Although courts do not like terminating a father's parental rights, they'll do so when the circumstances make it necessary. Rights can be terminated in cases of abuse and neglect, or when the father has chosen not to see his children or has refused to pay child support for an extended period. Laws vary by state, so review your state's statutes to determine what is available to you and what avenues to take to terminate a father's parental rights.
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Things you need
- Documents supporting claims of abuse or abandonment
Review the laws for your state and determine what grounds you may be able to cite to terminate the father's rights. These may include abandonment, if he has failed to see the child or pay child support for at least six months; unfit parenting or harm to the child; or criminal convictions.
Ask the father whether he will voluntarily relinquish his rights. Especially in cases of abandonment, the father may be willing to voluntarily give up his rights to free himself of a child support obligation.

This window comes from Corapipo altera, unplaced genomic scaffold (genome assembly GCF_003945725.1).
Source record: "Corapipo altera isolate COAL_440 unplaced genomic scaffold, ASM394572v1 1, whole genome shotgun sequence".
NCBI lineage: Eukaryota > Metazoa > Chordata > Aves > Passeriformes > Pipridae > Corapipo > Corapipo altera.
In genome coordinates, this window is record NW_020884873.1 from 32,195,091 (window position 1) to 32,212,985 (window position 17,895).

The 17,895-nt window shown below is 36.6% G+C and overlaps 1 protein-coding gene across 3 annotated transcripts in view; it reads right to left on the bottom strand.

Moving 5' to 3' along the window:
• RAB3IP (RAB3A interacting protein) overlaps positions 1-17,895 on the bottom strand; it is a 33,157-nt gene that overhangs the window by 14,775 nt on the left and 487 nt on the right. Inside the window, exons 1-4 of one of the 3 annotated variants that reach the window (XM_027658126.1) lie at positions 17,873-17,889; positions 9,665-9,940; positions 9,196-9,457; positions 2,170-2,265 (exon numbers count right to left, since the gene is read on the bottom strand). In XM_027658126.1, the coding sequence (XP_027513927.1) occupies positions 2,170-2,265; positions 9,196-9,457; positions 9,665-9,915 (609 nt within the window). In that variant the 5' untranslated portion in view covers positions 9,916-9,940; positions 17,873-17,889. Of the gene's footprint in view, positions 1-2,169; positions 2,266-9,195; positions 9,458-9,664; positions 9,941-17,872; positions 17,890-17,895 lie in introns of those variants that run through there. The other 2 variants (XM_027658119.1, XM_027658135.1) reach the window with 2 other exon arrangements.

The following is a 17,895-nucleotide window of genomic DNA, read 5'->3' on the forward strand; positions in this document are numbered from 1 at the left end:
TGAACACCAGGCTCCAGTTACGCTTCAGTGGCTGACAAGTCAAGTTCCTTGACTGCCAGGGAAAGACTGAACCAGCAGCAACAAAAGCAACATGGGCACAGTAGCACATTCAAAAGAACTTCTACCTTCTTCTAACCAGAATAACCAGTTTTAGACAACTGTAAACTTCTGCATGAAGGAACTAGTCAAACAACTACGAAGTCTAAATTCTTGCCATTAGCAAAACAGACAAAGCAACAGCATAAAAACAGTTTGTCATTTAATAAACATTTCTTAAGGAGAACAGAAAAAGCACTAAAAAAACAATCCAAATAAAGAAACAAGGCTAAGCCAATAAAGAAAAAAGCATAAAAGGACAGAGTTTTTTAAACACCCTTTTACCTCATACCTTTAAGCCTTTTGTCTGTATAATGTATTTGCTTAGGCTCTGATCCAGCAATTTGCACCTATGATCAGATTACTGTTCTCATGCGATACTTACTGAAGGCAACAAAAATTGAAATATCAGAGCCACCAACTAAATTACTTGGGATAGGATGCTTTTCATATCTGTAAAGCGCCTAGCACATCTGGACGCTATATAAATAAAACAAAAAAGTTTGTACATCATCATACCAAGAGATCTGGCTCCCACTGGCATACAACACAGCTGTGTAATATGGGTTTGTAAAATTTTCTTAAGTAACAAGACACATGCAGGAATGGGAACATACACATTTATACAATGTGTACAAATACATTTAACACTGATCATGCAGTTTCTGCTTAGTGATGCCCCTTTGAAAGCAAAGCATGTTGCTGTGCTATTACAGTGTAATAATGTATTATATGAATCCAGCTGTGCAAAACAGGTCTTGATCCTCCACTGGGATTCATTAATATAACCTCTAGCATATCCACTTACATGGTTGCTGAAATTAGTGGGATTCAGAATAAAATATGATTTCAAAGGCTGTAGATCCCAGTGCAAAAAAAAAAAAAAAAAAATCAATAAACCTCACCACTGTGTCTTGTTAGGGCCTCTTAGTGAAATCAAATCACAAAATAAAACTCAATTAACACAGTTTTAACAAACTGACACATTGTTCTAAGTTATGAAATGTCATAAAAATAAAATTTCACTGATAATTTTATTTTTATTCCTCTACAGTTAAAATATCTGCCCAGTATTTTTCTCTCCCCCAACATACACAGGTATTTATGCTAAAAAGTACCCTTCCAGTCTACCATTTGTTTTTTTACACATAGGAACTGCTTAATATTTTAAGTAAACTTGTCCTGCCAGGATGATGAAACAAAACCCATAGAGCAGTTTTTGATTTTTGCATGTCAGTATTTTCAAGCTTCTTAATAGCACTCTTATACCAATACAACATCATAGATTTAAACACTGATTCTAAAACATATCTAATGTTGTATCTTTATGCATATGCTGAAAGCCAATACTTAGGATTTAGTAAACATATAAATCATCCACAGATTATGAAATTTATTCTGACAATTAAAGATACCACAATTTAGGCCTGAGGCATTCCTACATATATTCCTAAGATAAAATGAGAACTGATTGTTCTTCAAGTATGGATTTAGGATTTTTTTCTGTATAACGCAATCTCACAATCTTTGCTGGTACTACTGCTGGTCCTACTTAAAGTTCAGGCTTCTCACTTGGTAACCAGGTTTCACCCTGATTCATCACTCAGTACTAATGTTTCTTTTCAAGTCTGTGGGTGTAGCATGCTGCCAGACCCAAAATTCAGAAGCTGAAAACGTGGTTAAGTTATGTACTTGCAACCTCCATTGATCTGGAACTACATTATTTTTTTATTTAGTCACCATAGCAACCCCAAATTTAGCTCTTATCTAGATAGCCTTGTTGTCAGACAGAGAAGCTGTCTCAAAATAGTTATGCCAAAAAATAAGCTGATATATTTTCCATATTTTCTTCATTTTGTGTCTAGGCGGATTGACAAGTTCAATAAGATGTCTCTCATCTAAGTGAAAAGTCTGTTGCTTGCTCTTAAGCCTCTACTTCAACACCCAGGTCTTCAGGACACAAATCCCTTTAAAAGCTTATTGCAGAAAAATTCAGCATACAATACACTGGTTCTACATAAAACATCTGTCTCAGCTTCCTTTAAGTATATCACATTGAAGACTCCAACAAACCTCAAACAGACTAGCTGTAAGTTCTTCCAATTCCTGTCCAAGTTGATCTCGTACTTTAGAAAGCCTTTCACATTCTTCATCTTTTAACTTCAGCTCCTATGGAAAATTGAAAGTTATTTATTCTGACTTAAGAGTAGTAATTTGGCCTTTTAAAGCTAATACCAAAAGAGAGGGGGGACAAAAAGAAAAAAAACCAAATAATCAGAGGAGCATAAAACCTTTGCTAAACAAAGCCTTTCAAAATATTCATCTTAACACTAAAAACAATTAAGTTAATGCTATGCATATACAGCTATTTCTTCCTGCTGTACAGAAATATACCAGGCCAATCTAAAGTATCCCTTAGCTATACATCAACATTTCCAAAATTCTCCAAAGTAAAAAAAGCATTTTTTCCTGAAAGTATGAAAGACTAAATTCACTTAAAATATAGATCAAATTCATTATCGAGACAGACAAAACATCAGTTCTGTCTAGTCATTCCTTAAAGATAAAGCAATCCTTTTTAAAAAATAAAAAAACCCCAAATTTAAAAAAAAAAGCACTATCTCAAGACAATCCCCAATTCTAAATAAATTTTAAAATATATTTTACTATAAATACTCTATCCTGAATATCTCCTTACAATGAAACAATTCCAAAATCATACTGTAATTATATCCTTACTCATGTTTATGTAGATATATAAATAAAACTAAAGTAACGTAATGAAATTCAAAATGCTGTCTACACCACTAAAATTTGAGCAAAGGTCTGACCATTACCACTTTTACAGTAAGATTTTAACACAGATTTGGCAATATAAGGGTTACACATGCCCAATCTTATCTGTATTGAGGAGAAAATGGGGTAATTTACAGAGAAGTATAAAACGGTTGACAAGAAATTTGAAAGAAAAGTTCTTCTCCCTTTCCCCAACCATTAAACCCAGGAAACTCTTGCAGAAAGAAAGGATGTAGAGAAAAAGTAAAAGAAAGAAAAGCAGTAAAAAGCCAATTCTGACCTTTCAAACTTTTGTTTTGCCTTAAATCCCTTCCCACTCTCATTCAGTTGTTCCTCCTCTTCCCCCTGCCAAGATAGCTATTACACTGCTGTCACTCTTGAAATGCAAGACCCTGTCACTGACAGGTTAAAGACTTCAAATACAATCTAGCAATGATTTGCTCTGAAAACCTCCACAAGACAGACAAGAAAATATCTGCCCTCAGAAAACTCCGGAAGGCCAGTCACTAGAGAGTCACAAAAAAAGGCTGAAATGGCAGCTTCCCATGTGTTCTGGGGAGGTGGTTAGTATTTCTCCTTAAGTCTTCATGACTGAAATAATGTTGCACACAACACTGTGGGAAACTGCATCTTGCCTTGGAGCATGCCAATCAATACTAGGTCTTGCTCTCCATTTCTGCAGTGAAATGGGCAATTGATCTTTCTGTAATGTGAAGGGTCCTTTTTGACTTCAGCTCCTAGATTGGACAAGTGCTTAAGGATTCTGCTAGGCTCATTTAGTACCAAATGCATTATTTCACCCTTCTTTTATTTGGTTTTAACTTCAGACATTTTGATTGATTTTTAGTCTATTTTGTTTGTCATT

File a petition with the court seeking termination of parental rights. You use basically the same form whether you are seeking voluntary or involuntary termination. In the petition, detail the grounds for termination and attach an affidavit from the father if he has agreed to terminate his rights. You will have to serve the father with the petition and request a hearing before a judge.
Attend the hearing. Judges are generally hesitant to terminate parental rights unless there is another individual willing to adopt the child. However, this is not necessarily the case in abuse or neglect cases, where the child's safety is a concern.
Obtain an order granting the termination of parental rights. If the judge agrees with your petition, she will sign such an order. This may occur right after the hearing, or later on, after the judge takes time to weigh all the evidence.
Tips and warnings
- Have adequate evidence, whether it be in the form of documents or witnesses, to substantiate your claims.
- Be sure to meet all notice requirements as set forth in your state's statutes. If all parties do not receive adequate notice, the order may later be set aside.
- Dress appropriately for your hearing.
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